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Good faith bargaining and KiwiSaver

12 April 2008 Media Statement

Good faith bargaining and KiwiSaver

Labour Minister Trevor Mallard said today that he was very unhappy with reports that some employers are attempting to pay those in KiwiSaver less than the people working alongside them who are not in the scheme. This is supposedly based on the costs of their employer KiwiSaver contributions despite government tax credits designed to compensate for this.

"The vast majority of good employers have embraced the KiwiSaver scheme and, in some cases, provided enhanced entitlements to their employees," Trevor Mallard said.

"A company like Progressive Enterprises has looked at the scheme, and thought about how they can best ensure that their employees can access it, adopting a ‘2 + 2’ transitional arrangement to enable employees to start making a 2 per cent contribution in the first year, with Progressives topping it up to 4 per cent. I encourage all employers to have a look at what they can do also. This is an excellent example of how to do the right thing by your workers.

"But in a few cases it appears employers are in essence offering their employees, who have joined KiwiSaver, pay increases 1 per cent less than those employees who decide not to join KiwiSaver, allegedly in order to cover the employer contribution.

"This blatantly ignores the fact that the government provides tax breaks to employers that for the vast majority of employees would already cover the cost of the 1 per cent employer contribution.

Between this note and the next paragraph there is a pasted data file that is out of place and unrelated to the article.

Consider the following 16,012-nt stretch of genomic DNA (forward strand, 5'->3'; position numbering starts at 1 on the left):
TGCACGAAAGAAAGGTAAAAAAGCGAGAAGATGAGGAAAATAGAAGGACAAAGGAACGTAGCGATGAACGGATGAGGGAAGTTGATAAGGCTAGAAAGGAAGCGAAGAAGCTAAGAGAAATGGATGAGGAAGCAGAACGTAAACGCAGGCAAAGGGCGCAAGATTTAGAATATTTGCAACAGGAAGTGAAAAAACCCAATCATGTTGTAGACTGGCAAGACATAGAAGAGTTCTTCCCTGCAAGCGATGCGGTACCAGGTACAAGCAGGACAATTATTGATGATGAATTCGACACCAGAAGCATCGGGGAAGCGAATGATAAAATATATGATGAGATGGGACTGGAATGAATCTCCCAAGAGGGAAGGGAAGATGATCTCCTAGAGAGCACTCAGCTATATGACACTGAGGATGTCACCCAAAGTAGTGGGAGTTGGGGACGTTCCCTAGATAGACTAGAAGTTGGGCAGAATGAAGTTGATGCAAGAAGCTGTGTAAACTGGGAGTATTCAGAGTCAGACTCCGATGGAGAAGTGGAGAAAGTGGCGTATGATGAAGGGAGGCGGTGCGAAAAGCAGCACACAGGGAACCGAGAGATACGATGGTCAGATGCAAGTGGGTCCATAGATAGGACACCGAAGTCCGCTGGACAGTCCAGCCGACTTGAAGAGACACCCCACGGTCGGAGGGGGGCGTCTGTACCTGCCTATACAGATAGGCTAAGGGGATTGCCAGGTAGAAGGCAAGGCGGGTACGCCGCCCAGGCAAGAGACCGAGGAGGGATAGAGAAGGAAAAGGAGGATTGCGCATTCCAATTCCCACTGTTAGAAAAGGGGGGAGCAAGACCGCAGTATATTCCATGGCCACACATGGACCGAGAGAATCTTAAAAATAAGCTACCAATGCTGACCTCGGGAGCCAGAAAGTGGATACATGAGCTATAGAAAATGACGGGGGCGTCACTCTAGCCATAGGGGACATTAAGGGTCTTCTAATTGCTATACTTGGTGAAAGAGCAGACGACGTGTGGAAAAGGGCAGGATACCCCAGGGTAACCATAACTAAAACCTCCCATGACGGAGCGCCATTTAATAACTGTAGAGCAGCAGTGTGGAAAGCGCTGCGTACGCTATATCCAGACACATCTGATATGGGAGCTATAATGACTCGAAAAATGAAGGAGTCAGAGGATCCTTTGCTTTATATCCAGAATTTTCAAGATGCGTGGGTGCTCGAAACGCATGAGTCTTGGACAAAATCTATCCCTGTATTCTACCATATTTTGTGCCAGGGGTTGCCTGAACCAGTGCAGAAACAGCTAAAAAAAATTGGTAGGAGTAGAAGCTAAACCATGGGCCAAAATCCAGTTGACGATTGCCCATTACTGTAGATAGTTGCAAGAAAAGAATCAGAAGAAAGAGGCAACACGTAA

"Employers are getting a tax credit of $20 a week which will full compensate for the 1 percent employer contribution for employees who are on a salary of up to $104,000 per annum. Therefore any suggestion that employees also have to cover this employer contribution through their remuneration is unethical.

"The government considered this issue very carefully at the time KiwiSaver was being developed and we decided that the fairest approach would be to leave the issue to normal good faith bargaining between employers, unions and employees under the Employment Relations Act.

"However, if employers continue the immoral practice of pocketing government money at their employees’ expense we will have to reconsider whether special rules will need to be put in place to ensure that an employee is not disadvantaged.

"I have also asked the Department of Labour to look into whether these sorts of actions could amount to a breach of good faith under the Employment Relations Act, which carry fines of up to $10,000," Trevor Mallard said.


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